What a U.S. Bear Market Would Look Like Now
The Dow Jones Industrial Average traded above 12,700 in early May and then again in early and late July. It dropped to 11,300 by the end of Friday's trading, representing a collapse of 11% from that peak. A 20% fall would take the index down further to 10,200. So the DJIA could have another 1,100 points to slip.
Banks and Auto Makers Pull Market Downward
But financial shares are what could pull the market lower again this time, as concerns about bank balance sheets and poor earnings drive their shares down. Citigroup's stock (C) is off 25% in the last month, and Bank of America's (BAC) shares have fallen nearly 30%. Another set of stocks which have moved close to bear territory are GM (GM) and Ford (F), which are proxies for the U.S. manufacturing base. GM is down 17% in the last month while Ford is off 22%. Weak auto sales in July -- and concerns that the economic dip could make that situation worse -- have driven car stocks down and could well drive them lower.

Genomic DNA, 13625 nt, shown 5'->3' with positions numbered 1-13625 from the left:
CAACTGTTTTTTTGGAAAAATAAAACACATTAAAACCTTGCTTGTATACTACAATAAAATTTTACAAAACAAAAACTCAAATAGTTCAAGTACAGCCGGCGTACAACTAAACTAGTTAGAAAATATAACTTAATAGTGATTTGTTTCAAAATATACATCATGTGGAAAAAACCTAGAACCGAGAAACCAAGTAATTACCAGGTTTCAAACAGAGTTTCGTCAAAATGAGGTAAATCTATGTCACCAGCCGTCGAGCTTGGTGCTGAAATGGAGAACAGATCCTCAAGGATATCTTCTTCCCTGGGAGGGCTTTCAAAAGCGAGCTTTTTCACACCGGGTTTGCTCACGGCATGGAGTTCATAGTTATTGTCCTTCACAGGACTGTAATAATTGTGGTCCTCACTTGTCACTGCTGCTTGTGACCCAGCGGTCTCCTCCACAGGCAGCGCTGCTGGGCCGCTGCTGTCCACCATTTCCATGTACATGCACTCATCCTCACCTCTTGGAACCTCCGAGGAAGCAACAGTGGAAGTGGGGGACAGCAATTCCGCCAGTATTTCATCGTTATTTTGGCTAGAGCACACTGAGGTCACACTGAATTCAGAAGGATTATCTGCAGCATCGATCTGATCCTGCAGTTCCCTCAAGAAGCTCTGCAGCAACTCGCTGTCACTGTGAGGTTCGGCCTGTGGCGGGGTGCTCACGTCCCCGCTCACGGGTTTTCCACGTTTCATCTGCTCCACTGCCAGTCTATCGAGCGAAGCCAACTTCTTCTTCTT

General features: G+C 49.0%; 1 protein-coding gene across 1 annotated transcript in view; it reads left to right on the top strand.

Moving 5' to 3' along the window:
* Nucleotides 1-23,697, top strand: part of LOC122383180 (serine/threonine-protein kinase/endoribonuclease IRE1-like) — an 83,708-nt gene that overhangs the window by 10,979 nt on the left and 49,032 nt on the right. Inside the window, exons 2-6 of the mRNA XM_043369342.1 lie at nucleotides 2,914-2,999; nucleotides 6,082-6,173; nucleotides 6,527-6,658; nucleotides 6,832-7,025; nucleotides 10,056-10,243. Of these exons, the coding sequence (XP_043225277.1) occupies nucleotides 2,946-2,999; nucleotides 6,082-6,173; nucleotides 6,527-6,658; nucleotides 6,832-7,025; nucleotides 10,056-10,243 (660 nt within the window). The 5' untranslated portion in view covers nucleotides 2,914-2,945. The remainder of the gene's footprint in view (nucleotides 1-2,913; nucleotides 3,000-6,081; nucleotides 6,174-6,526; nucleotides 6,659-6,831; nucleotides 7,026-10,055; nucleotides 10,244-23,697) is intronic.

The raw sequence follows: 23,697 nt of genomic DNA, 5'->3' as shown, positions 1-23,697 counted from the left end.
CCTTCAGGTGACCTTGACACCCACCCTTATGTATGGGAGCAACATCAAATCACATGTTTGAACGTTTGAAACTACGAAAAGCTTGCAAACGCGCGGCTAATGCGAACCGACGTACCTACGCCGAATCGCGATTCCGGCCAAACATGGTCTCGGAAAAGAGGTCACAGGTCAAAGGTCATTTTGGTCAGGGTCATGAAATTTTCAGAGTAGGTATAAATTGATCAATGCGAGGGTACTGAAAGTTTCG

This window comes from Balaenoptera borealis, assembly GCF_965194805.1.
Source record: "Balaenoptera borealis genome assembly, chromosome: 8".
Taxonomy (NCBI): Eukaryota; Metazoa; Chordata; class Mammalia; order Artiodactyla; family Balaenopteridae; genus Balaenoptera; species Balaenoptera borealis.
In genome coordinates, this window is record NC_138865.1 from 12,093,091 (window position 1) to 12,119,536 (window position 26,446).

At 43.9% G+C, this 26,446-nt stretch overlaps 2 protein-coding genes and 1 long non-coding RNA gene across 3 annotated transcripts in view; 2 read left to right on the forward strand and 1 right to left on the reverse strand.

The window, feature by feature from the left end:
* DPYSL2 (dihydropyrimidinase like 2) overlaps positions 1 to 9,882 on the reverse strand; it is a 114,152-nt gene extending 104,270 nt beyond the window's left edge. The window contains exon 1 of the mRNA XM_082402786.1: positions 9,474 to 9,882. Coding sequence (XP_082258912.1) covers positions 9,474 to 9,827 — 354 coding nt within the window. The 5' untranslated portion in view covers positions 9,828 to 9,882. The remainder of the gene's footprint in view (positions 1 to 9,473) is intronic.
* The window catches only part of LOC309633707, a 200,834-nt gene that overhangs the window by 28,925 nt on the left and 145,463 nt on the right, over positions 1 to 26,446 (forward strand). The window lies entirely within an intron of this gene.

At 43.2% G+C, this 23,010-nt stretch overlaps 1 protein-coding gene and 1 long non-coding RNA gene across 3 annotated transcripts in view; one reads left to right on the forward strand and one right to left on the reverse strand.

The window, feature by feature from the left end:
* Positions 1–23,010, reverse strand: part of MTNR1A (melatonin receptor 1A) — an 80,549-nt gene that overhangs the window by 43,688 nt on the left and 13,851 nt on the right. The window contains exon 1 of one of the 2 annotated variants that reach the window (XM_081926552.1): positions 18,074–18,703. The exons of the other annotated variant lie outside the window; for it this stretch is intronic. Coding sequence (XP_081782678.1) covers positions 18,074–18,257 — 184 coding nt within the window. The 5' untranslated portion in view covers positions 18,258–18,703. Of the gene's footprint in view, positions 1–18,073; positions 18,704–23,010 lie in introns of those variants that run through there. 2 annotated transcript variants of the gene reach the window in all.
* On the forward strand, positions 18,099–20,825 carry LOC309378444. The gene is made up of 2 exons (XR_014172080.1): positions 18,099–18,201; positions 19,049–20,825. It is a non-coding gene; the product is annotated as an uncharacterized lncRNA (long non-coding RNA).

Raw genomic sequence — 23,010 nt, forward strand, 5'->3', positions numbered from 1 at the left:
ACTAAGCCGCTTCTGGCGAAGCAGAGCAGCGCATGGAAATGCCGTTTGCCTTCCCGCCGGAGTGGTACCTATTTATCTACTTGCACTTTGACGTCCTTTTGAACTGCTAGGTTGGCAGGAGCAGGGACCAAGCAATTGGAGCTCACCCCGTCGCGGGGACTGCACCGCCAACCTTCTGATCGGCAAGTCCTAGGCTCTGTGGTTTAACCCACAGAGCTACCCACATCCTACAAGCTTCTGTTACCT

Technology stocks have been critical to the rally that moved the market to recent highs. Some of the shares in big tech companies have begun to falter on concerns that large IT customers will cut back on purchases to preserve their margins. Shares of bellwether Cisco (CSCO) have slid 17% in the last month, while Dell (DELL) shares have fallen 15% in just the last three weeks
The U.S. markets may well slide again this week. There are certainly indications that could happen in the next two or three days.The market is closing in on bear territory, and more bad economic news could place it firmly there.